IT’S ALL IN THE MIND
THE Sydney Writers Festival kicks off on Monday, which seems a good time for DepartureLounge to look at the state of travel book writing. There has been, for example, a right kerfuffle over a recent book titled DoTravelWritersGotoHell:A SwashbucklingTaleofHighAdventures, QuestionableEthics&Professional Hedonism by Thomas Kohnstamm (Pier 9-Murdoch Books, $29.95).
The title is designed to shock and the cartoonish cover has a certain lurid horror to it. But that is not the point. Kohnstamm, a Seattle-based writer in his mid-30s, has admitted he was contracted to write the introduction to a Lonely Planet guide on Colombia but didn’t go there.
‘‘ The publisher didn’t pay me enough,’’ he has been quoted as saying. ‘‘ I wrote the book in San Francisco. I got the information from a chick I was dating, an intern in the Colombian consulate.’’
Which is sort of like saying: I’ve agreed to fix your plumbing but you aren’t giving me enough money, so I’ll just make a few calls to people who might know about plumbing, apply a Band-Aid to the leak and hope for the best. That is, instead of standing aside for someone who is willing to do the research and contracted work, and accept the rates.
Don’t get Lounge started on whether it is ethical to work for low rates; rant as much as we like, there will always be those who’ll work for less and companies that will take advantage of a buyers’ market.
Travel&Indulgence regularly receives contributions from would-be travel writers who say they’ll work for free or half rates just to see their names in print. We send them packing: all our contributors are paid fairly and promptly.
Lounge doesn’t know what Lonely Planet pays but it can’t be that dire, judging by the number of guidebook authors on its books. Not surprisingly, the publisher is furious and has posted its views about the affair. www.lonelyplanet.com/about/thomas— kohnstamm.cfm.
WHILE flying from Sydney to Singapore (for onward connections to Male), Lounge eschewed her usual movie marathon and read a fabulous novel with parallel narratives in 1920s Cairo and modern-day Normandy. TheCairoDiary by Maxim Chattam (Pan Macmillan, $22.99) is not out until July 1, so the publisher won’t thank Lounge for mentioning it so early, but it is such a terrific read and pertinent to the argument that the best travel writing isn’t just about the exploration of a destination but an intrinsic and penetrating sense of place that can often be packaged as fiction.
Chattam, a Frenchman, takes the reader through the dark, sinister streets of old Cairo and into a religious community on the rocky island of Mont Saint-Michel, skimmed by seagulls, adrift off the shore
KOHNSTAMM is a guest of the Sydney Writers Festival so all this hoopla is moneycan’t-buy publicity for his book. Lounge hasn’t read it but it looks like a rocketing tale judging by a cover blurb that promises sex in a Brazilian restaurant and a hot dose of writer’s fantasy. Lounge , who has just been in the Maldives and did nothing wilder than bunging her knee while boarding a boat, obviously goes on all the wrong media trips and could do with a course in self-promotion. www.swf.org.au.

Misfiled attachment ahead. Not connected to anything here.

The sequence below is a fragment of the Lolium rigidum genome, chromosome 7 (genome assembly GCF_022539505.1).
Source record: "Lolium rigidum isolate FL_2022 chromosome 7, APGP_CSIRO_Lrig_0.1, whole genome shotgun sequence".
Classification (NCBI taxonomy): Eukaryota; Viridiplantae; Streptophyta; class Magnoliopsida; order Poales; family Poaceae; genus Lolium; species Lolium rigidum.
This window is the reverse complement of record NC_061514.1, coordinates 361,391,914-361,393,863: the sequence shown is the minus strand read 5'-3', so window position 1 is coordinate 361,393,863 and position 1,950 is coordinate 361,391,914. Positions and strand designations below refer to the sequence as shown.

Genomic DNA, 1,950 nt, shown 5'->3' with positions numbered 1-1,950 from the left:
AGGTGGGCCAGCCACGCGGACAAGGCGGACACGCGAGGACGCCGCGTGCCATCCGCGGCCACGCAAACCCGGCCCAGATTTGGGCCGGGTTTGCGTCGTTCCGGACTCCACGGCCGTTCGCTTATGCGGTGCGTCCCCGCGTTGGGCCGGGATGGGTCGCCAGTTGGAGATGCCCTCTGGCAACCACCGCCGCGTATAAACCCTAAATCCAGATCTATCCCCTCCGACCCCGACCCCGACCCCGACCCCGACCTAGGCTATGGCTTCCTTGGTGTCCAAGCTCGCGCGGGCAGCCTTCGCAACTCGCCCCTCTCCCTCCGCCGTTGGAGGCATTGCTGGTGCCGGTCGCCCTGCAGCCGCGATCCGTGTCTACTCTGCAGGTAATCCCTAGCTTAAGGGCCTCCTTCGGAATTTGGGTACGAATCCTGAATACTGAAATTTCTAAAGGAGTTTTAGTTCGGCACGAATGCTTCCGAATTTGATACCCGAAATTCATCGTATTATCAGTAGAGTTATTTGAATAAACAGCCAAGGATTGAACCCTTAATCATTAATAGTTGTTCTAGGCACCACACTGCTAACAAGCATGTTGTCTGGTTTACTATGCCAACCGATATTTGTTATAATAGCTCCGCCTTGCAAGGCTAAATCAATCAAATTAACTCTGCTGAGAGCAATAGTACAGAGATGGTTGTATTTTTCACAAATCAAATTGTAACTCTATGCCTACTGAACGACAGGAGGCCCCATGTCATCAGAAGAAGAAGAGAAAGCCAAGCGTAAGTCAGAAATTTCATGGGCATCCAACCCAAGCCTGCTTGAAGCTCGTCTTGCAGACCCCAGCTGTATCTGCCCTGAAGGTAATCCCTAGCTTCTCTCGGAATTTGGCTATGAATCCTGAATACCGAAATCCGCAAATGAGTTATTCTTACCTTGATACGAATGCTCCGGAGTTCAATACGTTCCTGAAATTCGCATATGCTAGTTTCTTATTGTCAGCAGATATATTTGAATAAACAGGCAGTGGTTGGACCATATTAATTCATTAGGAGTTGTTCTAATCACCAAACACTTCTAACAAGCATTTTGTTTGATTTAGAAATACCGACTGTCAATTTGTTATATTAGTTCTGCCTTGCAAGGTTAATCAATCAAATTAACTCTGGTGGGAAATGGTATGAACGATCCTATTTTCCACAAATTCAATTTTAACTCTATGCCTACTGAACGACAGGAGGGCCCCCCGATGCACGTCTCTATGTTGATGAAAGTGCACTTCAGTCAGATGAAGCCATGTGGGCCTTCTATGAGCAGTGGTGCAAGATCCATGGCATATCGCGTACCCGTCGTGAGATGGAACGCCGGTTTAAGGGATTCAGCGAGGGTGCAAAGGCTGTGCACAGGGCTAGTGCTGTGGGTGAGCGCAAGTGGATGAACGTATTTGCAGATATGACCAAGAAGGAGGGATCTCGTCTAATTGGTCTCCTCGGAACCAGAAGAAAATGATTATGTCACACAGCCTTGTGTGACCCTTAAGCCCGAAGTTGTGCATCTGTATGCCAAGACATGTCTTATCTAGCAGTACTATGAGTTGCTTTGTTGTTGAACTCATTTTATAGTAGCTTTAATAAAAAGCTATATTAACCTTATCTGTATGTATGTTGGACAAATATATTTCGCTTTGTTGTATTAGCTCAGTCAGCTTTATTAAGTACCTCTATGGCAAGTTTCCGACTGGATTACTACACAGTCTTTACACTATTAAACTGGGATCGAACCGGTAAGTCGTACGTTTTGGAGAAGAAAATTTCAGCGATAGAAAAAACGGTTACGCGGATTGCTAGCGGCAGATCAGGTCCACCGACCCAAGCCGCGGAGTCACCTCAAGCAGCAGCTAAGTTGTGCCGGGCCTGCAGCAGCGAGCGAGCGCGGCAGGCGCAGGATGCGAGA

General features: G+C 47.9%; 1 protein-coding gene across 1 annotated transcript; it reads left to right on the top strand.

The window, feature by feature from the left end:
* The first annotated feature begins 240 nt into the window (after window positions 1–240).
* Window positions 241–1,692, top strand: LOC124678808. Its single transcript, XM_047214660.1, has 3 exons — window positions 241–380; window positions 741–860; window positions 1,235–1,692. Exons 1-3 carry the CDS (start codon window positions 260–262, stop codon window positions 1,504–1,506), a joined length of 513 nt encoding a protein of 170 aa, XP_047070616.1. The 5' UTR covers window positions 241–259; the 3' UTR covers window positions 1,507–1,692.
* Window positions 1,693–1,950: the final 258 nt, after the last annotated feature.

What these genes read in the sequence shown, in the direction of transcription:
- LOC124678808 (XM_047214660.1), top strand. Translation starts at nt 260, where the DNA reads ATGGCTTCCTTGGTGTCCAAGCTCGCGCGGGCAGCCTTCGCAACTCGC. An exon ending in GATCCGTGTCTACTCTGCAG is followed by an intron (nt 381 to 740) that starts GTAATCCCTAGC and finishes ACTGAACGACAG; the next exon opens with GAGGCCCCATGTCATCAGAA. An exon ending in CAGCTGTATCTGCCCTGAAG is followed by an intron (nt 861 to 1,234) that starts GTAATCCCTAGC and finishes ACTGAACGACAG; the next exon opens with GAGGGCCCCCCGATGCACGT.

IT has always been a mystery to Lounge why Tahir Shah, a British writer of Afghan descent who says the Shahs have been ‘‘ storytellers for more than 1000 years’’, is not better known here. He is Lounge ’ s favourite travel author and it was love at first paragraph when I discovered his of Normandy, ‘‘ a proud finger pointing towards the heavens . . . a leftover piece of Babel’’.
It is lovely writing, clear and descriptive, and Chattam maintains a cracking pace. TheCairoDiary takes a riveting seven hours (at Lounge speed), with a pause for lunch and two safety announcements. There are no raunchy waitresses in it. www.panmacmillan.com.au. hilarious Sorcerer’sApprentice . Shah comes across as a combination of Groucho Marx and Indiana Jones. When reading of his exploits across rural India or up the Amazon or in the impoverished wastes of Ethiopia, you would hardly believe such a chap could exist, let alone survive his preposterous missions.
But there are photos to prove it; in In SearchofKingSolomon’sMines , Shah is photographed in protective clothing and an unusual hat, ‘‘ straining under the weight of three newly made bars of pure Ethiopian gold’’.
His latest is InArabianNights , set in Morocco; Shah tells us how ‘‘ stories are used to pass on ideas, information and values in Morocco and across the Arab world . . . in a way that we have almost lost in the West’’.
His previous book, TheCaliph’sHouse , about settling in Casablanca with his family, is a galaxy removed from all those Tuscan-Provencal memoirs about fabulous food, twinkle-eyed tradesmen and generous neighbours that make Lounge want to drown herself in a vat of extravirgin olive oil. His Casablanca transplant involves a she-jinn named Qandisha who haunts the Shah household, strings up cats in trees and sucks raw meat through the toilet bowl. And Lounge wouldn’t give a guidebook’s toss if he made it all up. www.tahirshah.com.
FIND of the week: Orient-Express’s Hotel Cipriani in Venice turns 50 on May 28 and the first five guests to book direct through its website that day for a future stay will be charged for the first night at the 1958 rate of 8000 lire (about $6). Given that day dawns first in our part of the world, the promotion gives us a critical edge (don’t tell the New Zealanders). www.hotelcipriani.com; www.orient-express.com. ■ LOUNGE loves: The Cipriani management has gone for full half-century birthday glitter: new to its gloriously named Casanova Spa menu is a 24ct gold facial. ■ LOUNGE loathes: Slippery bare floors in airport terminals. Offenders should take note of the lavishly woven carpets in Changi’s new terminal three in Singapore (although they make those carpets in hectic swirls, which surely were never in fashion, in the other Changi terminals look rather sad).